Ah hink it's a grand thing tae hiv graphic novels in Scots, wi aw the clues ee git frae the picturs. Ideal fur bairns, bit wi a story wi sae monie pairts as Jeekyll an Hyde, there's plenty there fur the aulder yins an aw.
© James Spence.

Makar's Neuk
Get happy

Get happy, here
oan the dooble-decker.
Dooble-deckers are twice
as happy as ornary buses.
Get happy air
frae a drink o juice
oan the dooble-decker bus.
Mind an dinnae bash yer teeth
oan the coalie boattle
if the bus stops sudden.
Get happy air
frae oot the wundae.
Oo yins hing oor streamers
oot of aw the wundaes,
their rainbow colours flappin
an birlin in the sun.
Signposts an hedges
an jewelled hooses flee by,
but the sea tae the left,
gigantic an blue, is harlie movin,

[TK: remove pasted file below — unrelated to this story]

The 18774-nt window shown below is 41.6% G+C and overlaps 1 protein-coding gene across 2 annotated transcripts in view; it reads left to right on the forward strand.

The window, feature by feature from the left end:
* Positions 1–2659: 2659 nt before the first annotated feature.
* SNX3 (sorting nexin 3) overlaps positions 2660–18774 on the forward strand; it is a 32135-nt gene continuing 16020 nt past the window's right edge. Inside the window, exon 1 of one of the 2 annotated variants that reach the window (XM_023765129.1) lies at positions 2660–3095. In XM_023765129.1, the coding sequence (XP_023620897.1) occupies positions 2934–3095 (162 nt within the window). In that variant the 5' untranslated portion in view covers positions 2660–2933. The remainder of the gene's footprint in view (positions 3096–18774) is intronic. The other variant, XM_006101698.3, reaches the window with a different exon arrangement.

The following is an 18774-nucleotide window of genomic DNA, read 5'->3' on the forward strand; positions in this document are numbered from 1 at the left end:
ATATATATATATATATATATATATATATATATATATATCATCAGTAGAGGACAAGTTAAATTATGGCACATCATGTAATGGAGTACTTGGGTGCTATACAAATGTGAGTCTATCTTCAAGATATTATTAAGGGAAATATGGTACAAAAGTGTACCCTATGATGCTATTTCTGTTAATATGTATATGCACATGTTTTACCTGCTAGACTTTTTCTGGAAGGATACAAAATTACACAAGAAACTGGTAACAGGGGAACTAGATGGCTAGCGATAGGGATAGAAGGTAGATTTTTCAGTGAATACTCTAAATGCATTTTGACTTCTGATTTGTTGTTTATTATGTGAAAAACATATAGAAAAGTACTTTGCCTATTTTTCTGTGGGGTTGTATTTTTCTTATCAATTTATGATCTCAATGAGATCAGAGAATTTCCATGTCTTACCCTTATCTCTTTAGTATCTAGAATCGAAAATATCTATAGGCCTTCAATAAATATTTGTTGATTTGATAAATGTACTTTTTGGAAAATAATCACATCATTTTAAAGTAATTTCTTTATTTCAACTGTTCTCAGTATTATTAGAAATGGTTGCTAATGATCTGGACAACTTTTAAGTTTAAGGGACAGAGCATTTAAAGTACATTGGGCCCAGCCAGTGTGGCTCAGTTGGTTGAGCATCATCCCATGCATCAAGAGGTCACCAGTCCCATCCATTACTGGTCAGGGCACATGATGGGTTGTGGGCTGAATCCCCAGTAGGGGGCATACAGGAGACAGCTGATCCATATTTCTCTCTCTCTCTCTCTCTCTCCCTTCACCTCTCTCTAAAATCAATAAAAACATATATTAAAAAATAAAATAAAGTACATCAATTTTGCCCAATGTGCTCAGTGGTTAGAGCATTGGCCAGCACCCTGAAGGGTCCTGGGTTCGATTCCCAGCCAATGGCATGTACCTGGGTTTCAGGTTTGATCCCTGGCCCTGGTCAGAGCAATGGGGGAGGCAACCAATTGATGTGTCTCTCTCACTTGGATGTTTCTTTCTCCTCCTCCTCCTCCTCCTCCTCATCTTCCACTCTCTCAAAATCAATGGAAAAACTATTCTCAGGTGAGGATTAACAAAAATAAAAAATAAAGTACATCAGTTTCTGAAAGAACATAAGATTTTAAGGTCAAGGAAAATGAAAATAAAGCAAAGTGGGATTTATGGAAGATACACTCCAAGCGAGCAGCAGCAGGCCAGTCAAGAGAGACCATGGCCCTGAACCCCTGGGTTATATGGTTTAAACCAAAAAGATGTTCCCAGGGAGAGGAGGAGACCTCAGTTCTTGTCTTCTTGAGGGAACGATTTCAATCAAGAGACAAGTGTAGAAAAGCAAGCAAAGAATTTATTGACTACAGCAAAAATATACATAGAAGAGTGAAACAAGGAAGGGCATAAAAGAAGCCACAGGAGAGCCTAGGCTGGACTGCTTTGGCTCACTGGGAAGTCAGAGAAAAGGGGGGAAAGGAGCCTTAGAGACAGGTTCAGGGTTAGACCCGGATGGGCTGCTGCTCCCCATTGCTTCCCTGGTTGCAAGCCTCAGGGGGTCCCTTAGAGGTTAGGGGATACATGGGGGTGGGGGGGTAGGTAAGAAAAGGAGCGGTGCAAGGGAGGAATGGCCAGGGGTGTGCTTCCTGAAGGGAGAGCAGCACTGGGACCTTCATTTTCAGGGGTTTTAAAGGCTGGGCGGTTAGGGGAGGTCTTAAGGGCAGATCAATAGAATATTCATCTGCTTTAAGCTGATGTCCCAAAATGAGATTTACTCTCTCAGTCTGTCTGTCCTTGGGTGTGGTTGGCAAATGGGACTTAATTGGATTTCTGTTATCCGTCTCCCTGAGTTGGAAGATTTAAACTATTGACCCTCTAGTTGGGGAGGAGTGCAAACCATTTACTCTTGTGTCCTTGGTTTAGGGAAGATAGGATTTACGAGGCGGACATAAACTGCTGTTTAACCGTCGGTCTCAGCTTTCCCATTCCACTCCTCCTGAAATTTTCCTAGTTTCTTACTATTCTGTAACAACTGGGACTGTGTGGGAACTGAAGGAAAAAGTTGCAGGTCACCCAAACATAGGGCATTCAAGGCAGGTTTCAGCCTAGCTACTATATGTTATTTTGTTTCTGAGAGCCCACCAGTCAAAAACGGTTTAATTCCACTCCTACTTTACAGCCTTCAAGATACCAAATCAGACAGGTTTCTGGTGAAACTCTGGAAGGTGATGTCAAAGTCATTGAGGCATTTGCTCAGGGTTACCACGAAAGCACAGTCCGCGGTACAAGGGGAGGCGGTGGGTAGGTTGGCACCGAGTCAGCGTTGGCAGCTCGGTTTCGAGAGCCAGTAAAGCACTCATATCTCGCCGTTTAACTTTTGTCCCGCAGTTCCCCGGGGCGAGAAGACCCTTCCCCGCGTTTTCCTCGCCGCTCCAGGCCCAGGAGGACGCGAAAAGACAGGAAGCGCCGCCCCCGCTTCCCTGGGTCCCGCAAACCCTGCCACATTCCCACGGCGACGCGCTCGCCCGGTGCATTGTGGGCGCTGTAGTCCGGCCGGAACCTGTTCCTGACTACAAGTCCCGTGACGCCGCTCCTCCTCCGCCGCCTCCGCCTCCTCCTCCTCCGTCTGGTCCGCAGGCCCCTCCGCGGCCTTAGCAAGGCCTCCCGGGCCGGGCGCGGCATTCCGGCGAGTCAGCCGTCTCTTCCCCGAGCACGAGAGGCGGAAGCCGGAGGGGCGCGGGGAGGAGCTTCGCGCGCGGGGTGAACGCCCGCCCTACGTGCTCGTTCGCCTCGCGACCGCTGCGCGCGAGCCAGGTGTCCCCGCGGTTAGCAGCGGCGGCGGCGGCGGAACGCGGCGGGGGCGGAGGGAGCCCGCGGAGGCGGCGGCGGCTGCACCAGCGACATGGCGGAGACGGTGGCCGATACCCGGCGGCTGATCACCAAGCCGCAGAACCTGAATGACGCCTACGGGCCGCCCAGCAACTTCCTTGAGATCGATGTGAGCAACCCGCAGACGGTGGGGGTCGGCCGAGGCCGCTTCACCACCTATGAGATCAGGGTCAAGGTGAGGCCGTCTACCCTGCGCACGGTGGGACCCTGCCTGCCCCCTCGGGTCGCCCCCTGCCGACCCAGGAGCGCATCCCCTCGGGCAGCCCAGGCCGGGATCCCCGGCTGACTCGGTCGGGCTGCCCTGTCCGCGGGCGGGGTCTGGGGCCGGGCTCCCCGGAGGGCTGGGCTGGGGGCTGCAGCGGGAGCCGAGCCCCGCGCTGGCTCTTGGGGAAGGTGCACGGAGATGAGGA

is waitin fur uz. Cud Ah
jist stick ma elbae oot the wundae
intae the sea? It's that close,
tae feel its icy cauldness
skite chitters up ma airm.

© James Spence

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Information about Document 1825

Scots Tung Wittins 174


Text audience

Audience size N/A

Text details

Method of composition N/A
Word count 2357
General description monthly newsletter

Text medium

Leaflet/brochure (prospectus)

Text publication details

Publisher Scots Tung
Publication year 2008
Part of a longer series of texts
Name of series Scots Tung Wittins

Text type

Prose: nonfiction
Other mixed text type


Author details

Author id 95
Forenames Robert
Surname Fairnie
Gender Male